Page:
The other reason I believe is that we have reached the end of line for the amateur looking works. I don’t mean an end to self publishing, much as some in the publishing industry would wish otherwise that’s here to stay. No what I mean is that works produced by individuals like myself – part-time, self published writers, can no longer expect to prosper unless our products can match the production qualities of traditionally published works. A book can be written by an amateur, but it can not look amateurish. In some respects this is a new barrier to entry but it one that comes from demands of the book buying public as opposed to any kind of artificial construction.

 

I suppose on a side note this is the reply to those* who a few years ago were predicting that self publishing would drown literature in a wave of rubbish.

 

* A self serving few in my experience.

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Writing for a living

Over the weekend I attended a house warming barbeque and I got talking to cousin I haven’t spoken to in a while. They were telling me about an in-law who has recently moved back to Ireland and has yet to get a job and start supporting themselves. One of their alternatives to employment my cousin told me, was to instead write a book. I was not supportive. In fact I was even less supportive of the idea than my cousin is.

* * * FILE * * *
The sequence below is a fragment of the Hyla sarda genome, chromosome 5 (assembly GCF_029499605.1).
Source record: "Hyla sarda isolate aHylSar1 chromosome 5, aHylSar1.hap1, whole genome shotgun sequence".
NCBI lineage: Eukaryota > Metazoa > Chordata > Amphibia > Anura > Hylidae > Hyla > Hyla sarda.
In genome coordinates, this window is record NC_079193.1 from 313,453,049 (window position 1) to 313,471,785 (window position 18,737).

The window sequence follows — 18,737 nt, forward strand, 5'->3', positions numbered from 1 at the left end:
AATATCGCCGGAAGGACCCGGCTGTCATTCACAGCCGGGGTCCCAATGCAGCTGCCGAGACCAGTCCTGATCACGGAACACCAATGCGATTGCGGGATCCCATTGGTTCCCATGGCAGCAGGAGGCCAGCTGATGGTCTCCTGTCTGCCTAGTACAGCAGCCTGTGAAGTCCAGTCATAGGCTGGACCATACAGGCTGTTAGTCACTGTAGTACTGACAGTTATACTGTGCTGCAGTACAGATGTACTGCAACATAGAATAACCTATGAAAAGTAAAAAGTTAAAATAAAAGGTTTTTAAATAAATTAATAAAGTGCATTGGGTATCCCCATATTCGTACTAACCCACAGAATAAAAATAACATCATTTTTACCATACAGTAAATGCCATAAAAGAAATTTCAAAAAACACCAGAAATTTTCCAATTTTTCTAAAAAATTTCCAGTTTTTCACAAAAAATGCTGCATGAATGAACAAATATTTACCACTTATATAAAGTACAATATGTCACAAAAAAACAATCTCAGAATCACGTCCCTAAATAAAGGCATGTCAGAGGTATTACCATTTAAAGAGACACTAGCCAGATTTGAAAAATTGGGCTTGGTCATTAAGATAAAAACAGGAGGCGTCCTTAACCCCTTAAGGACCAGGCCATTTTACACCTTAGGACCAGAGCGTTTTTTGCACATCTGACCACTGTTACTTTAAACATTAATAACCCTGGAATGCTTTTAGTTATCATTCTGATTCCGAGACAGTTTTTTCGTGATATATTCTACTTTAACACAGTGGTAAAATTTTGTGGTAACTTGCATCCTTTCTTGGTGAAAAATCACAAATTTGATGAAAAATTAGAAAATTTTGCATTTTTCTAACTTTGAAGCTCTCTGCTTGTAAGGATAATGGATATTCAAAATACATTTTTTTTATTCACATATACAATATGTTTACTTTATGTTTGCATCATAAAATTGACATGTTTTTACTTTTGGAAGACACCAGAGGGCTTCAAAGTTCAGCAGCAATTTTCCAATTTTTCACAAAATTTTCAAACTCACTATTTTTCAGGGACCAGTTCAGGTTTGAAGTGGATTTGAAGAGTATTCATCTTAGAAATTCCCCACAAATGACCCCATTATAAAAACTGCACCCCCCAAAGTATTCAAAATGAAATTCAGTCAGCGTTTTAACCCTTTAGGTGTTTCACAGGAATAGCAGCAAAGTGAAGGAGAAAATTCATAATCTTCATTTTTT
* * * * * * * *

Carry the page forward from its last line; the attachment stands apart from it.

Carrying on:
Hard information on how the average writer does in financial terms from their work is hard to come by. Based on the occasional article I’ve read and other anecdotal information, I believe this is where I fall on the old bell curve.

Bell curve

I published my first work in July of 2011 and since then I have sold a combined total of twenty seven and a half thousand copies. Of this twelve and a half thousand are the Nameless War, a little under eight thousand the Landfall Campaign, five and a half the Last Charge, with the balance covered by the Job Offer novella and the two tech manuals. What has this amount to financially? Well in three years after expenses and taxes I’ve made about the equivalent of one year of the take home pay from my day job. As a supplement, that’s really good. As an actual primary income, not so good.